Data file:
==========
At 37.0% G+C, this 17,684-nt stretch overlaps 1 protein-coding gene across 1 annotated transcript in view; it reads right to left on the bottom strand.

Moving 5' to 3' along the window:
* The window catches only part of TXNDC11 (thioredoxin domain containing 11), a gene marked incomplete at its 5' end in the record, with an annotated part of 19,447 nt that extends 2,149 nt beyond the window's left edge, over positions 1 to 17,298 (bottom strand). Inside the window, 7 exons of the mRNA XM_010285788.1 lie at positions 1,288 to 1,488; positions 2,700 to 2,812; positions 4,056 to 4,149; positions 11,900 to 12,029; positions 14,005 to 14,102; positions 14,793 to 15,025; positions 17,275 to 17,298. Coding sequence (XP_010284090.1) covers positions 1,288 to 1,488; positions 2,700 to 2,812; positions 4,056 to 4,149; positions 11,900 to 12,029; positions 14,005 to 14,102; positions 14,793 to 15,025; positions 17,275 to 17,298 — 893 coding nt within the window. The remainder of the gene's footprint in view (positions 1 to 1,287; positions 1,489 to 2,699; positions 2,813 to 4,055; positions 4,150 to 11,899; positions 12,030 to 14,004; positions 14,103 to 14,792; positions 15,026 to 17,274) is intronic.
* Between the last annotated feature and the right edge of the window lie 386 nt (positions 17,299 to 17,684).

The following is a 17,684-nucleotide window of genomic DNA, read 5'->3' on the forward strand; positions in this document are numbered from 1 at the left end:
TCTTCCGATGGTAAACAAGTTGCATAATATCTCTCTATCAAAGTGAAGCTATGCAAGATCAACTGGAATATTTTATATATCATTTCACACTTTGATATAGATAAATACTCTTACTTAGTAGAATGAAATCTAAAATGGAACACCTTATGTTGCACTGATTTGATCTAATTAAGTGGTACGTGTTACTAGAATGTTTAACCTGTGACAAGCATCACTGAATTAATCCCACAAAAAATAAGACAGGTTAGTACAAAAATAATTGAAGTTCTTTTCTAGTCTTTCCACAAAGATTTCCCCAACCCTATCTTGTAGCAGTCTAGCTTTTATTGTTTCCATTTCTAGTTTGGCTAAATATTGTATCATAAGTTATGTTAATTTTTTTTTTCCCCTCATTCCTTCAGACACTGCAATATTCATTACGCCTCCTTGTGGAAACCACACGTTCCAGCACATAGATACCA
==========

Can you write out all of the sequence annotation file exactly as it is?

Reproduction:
At 37.0% G+C, this 17,684-nt stretch overlaps 1 protein-coding gene across 1 annotated transcript in view; it reads right to left on the bottom strand.

Moving 5' to 3' along the window:
* The window catches only part of TXNDC11 (thioredoxin domain containing 11), a gene marked incomplete at its 5' end in the record, with an annotated part of 19,447 nt that extends 2,149 nt beyond the window's left edge, over positions 1 to 17,298 (bottom strand). Inside the window, 7 exons of the mRNA XM_010285788.1 lie at positions 1,288 to 1,488; positions 2,700 to 2,812; positions 4,056 to 4,149; positions 11,900 to 12,029; positions 14,005 to 14,102; positions 14,793 to 15,025; positions 17,275 to 17,298. Coding sequence (XP_010284090.1) covers positions 1,288 to 1,488; positions 2,700 to 2,812; positions 4,056 to 4,149; positions 11,900 to 12,029; positions 14,005 to 14,102; positions 14,793 to 15,025; positions 17,275 to 17,298 — 893 coding nt within the window. The remainder of the gene's footprint in view (positions 1 to 1,287; positions 1,489 to 2,699; positions 2,813 to 4,055; positions 4,150 to 11,899; positions 12,030 to 14,004; positions 14,103 to 14,792; positions 15,026 to 17,274) is intronic.
* Between the last annotated feature and the right edge of the window lie 386 nt (positions 17,299 to 17,684).

The following is a 17,684-nucleotide window of genomic DNA, read 5'->3' on the forward strand; positions in this document are numbered from 1 at the left end:
TCTTCCGATGGTAAACAAGTTGCATAATATCTCTCTATCAAAGTGAAGCTATGCAAGATCAACTGGAATATTTTATATATCATTTCACACTTTGATATAGATAAATACTCTTACTTAGTAGAATGAAATCTAAAATGGAACACCTTATGTTGCACTGATTTGATCTAATTAAGTGGTACGTGTTACTAGAATGTTTAACCTGTGACAAGCATCACTGAATTAATCCCACAAAAAATAAGACAGGTTAGTACAAAAATAATTGAAGTTCTTTTCTAGTCTTTCCACAAAGATTTCCCCAACCCTATCTTGTAGCAGTCTAGCTTTTATTGTTTCCATTTCTAGTTTGGCTAAATATTGTATCATAAGTTATGTTAATTTTTTTTTTCCCCTCATTCCTTCAGACACTGCAATATTCATTACGCCTCCTTGTGGAAACCACACGTTCCAGCACATAGATACCA